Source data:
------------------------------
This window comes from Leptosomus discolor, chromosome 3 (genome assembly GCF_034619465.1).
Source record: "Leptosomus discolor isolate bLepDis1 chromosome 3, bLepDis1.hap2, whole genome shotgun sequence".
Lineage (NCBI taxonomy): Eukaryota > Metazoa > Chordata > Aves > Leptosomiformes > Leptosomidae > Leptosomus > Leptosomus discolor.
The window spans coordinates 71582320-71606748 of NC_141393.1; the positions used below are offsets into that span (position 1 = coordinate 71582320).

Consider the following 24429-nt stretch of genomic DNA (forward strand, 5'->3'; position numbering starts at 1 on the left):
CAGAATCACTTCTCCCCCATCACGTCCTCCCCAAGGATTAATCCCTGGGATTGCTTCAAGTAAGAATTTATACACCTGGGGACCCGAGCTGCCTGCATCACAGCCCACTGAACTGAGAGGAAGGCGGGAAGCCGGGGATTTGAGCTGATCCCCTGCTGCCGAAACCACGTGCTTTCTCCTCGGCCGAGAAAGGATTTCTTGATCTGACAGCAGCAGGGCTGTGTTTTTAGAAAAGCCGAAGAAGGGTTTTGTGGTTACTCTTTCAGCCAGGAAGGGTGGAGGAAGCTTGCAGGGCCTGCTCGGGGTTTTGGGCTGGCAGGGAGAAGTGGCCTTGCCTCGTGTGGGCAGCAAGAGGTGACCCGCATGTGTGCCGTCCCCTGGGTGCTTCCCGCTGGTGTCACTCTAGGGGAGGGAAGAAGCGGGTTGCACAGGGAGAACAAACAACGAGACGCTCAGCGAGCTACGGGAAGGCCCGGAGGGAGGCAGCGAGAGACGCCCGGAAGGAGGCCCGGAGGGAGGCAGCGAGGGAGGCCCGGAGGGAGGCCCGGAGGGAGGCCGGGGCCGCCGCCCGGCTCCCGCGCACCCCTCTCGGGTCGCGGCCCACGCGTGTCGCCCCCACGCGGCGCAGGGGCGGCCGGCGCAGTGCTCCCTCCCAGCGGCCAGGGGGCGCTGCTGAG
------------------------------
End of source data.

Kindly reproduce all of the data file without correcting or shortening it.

This window comes from Leptosomus discolor, chromosome 3 (genome assembly GCF_034619465.1).
Source record: "Leptosomus discolor isolate bLepDis1 chromosome 3, bLepDis1.hap2, whole genome shotgun sequence".
Lineage (NCBI taxonomy): Eukaryota > Metazoa > Chordata > Aves > Leptosomiformes > Leptosomidae > Leptosomus > Leptosomus discolor.
The window spans coordinates 71582320-71606748 of NC_141393.1; the positions used below are offsets into that span (position 1 = coordinate 71582320).

Consider the following 24429-nt stretch of genomic DNA (forward strand, 5'->3'; position numbering starts at 1 on the left):
CAGAATCACTTCTCCCCCATCACGTCCTCCCCAAGGATTAATCCCTGGGATTGCTTCAAGTAAGAATTTATACACCTGGGGACCCGAGCTGCCTGCATCACAGCCCACTGAACTGAGAGGAAGGCGGGAAGCCGGGGATTTGAGCTGATCCCCTGCTGCCGAAACCACGTGCTTTCTCCTCGGCCGAGAAAGGATTTCTTGATCTGACAGCAGCAGGGCTGTGTTTTTAGAAAAGCCGAAGAAGGGTTTTGTGGTTACTCTTTCAGCCAGGAAGGGTGGAGGAAGCTTGCAGGGCCTGCTCGGGGTTTTGGGCTGGCAGGGAGAAGTGGCCTTGCCTCGTGTGGGCAGCAAGAGGTGACCCGCATGTGTGCCGTCCCCTGGGTGCTTCCCGCTGGTGTCACTCTAGGGGAGGGAAGAAGCGGGTTGCACAGGGAGAACAAACAACGAGACGCTCAGCGAGCTACGGGAAGGCCCGGAGGGAGGCAGCGAGAGACGCCCGGAAGGAGGCCCGGAGGGAGGCAGCGAGGGAGGCCCGGAGGGAGGCCCGGAGGGAGGCCGGGGCCGCCGCCCGGCTCCCGCGCACCCCTCTCGGGTCGCGGCCCACGCGTGTCGCCCCCACGCGGCGCAGGGGCGGCCGGCGCAGTGCTCCCTCCCAGCGGCCAGGGGGCGCTGCTGAG